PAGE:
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Being a big fan of Carvajal’s previous works, I had high expectations of this book. I was not disappointed!! This collection of short stories is well written, thought provoking and witty. Each story takes you to a different place and time, and each is an indulgence for the mind. Science fiction, with just enough reality thrown in to make you wonder what could be going on over at your neighbor’s house. Treat yourself (and your friends) to these satisfyingly delicious little treats… You will love them!!!

The 21 short stories and one novella in Christian Carvajal’s C Is for Collection are ostensibly science fiction and fantasy with a bit of horror thrown in and at least one non-genre story. There is some excellent literary fiction thrown in there as well, all dressed up in genre clothing.

These are entertaining and engaging stories, in many cases with truly surprising twists at the end and a Titanic-size boatload of clever pop culture references. Work your way halfway through these stories, which takes no time at all, and you’re sure to start thinking, “This Carvajal guy would be fun to share a beer with.”

The only story in the collection I did not enjoy was “Screamers,” which was too weird for my taste. How many story collections can you think of wherein only one of 21 fell short of expectations? Not many, I’m sure.
“6” is a story about a woman trapped in a horrendous marriage, with enough gore to satisfy the most ardent horror fan.

“Starlight” is a touching story about a man who loves his daughter and wants only the best for her, and it offers the uplifting bit of advice that life is short, so buy good beer. In Carvajal’s stories we get a lot of humor long with wisdom, fantasy and time travel.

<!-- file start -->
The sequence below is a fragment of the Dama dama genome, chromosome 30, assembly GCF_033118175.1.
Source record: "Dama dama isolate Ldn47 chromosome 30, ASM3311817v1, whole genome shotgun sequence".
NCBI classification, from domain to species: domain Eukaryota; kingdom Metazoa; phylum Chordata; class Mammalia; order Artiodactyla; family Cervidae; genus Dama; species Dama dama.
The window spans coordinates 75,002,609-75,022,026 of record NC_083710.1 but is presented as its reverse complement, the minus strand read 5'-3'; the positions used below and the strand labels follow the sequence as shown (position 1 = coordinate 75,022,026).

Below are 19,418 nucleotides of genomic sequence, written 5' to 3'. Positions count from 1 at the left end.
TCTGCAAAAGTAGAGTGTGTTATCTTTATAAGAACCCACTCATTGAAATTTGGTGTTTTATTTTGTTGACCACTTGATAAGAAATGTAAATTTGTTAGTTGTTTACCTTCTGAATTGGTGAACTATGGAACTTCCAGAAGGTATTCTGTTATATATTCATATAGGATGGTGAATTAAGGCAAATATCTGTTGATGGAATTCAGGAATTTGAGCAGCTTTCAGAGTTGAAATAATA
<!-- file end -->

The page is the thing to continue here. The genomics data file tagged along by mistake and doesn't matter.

“Blow Out the Candle” is a heartwrenching family drama set in a dystopian future.

My favorite story is “A Hard Rain (s-a gonna Fall).” In this story we go fishing in the rain with Sam who lost his son in a tragic accident and is losing his wife to divorce. Sam’s grief is masterfully pictured, and Carvajal’s use of simile and metaphor is as terrific as any you’ll ever find.
Finally, there is “Afterwords,” the novella that winds up the collection, wherein the hero (identified as the author) finds himself in heaven, and heaven is . . . well, heavenly. Better, in fact, than one can possibly imagine, which turns out to be rather boring —meaning heaven is boring, not the story. But then, as in most of his stories, something happens that changes everything.

In his opening remarks, the author acknowledges his debt to Ray Bradbury. I suspect anyone who enjoys Bradbury will enjoy C Is for Collection.

Every one of these short stories will stick in your mind for a long time and make you re-examine what you think you know.

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